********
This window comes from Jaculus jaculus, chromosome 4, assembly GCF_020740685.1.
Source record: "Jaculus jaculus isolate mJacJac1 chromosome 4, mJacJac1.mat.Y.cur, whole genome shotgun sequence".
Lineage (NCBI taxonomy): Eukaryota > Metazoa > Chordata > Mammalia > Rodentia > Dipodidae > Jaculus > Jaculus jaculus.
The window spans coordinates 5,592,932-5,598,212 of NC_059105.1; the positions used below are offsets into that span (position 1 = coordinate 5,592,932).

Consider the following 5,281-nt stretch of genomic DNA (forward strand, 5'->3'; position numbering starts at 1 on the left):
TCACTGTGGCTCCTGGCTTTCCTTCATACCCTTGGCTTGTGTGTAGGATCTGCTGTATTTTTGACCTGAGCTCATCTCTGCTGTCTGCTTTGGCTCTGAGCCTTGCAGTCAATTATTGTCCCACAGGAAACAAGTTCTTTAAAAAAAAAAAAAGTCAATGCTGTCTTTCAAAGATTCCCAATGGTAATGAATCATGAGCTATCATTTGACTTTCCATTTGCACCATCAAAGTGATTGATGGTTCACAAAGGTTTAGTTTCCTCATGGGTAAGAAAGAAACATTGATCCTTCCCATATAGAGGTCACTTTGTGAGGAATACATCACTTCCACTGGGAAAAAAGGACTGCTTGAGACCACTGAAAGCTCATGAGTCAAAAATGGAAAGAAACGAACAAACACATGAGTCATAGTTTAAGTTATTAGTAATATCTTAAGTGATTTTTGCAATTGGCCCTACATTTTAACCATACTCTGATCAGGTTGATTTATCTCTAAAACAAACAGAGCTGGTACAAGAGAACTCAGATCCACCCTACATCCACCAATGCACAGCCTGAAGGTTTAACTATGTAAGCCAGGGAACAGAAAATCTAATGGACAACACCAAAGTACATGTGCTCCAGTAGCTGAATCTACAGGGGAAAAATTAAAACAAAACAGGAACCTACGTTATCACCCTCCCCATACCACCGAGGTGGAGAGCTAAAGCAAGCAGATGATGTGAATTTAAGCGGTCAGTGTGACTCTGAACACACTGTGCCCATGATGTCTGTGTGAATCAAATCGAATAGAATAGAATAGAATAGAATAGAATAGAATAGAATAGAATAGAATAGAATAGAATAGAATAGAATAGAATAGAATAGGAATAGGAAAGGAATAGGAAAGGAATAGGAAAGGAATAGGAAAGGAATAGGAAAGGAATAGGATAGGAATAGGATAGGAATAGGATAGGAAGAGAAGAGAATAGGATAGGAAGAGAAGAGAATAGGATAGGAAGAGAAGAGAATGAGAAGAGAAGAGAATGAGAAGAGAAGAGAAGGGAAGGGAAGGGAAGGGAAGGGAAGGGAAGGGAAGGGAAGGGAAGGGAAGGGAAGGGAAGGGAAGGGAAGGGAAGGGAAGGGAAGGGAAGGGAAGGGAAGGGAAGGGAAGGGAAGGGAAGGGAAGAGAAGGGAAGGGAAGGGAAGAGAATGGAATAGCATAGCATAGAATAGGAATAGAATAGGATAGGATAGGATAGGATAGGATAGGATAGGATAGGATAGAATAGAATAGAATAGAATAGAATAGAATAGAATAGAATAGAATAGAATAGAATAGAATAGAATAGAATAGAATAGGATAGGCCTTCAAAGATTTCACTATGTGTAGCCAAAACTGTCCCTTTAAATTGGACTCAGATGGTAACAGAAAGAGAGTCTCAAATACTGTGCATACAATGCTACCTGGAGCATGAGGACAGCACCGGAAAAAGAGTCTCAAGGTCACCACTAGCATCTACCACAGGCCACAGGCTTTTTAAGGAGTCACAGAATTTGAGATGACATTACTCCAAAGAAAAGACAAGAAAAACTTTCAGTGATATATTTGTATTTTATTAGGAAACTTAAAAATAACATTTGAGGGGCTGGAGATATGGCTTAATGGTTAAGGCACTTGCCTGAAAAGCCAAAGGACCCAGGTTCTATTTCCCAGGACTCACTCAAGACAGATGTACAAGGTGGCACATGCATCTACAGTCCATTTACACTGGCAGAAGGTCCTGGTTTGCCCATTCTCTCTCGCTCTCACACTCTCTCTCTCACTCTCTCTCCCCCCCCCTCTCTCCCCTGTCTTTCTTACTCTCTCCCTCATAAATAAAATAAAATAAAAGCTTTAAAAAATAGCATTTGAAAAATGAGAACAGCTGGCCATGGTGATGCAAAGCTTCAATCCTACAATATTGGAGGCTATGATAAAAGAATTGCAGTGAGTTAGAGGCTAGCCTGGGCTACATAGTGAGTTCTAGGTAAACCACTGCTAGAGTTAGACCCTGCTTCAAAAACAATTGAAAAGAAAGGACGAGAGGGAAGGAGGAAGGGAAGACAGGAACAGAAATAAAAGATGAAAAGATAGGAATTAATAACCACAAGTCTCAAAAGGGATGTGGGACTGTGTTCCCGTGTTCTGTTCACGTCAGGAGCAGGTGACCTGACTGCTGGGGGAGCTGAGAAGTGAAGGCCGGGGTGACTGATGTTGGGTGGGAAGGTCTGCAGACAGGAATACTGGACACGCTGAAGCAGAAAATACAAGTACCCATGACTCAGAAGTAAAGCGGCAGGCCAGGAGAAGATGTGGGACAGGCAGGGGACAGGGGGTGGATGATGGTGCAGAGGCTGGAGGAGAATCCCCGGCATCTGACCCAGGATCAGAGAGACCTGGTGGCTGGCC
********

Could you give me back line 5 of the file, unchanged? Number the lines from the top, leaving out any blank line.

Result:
Consider the following 5,281-nt stretch of genomic DNA (forward strand, 5'->3'; position numbering starts at 1 on the left):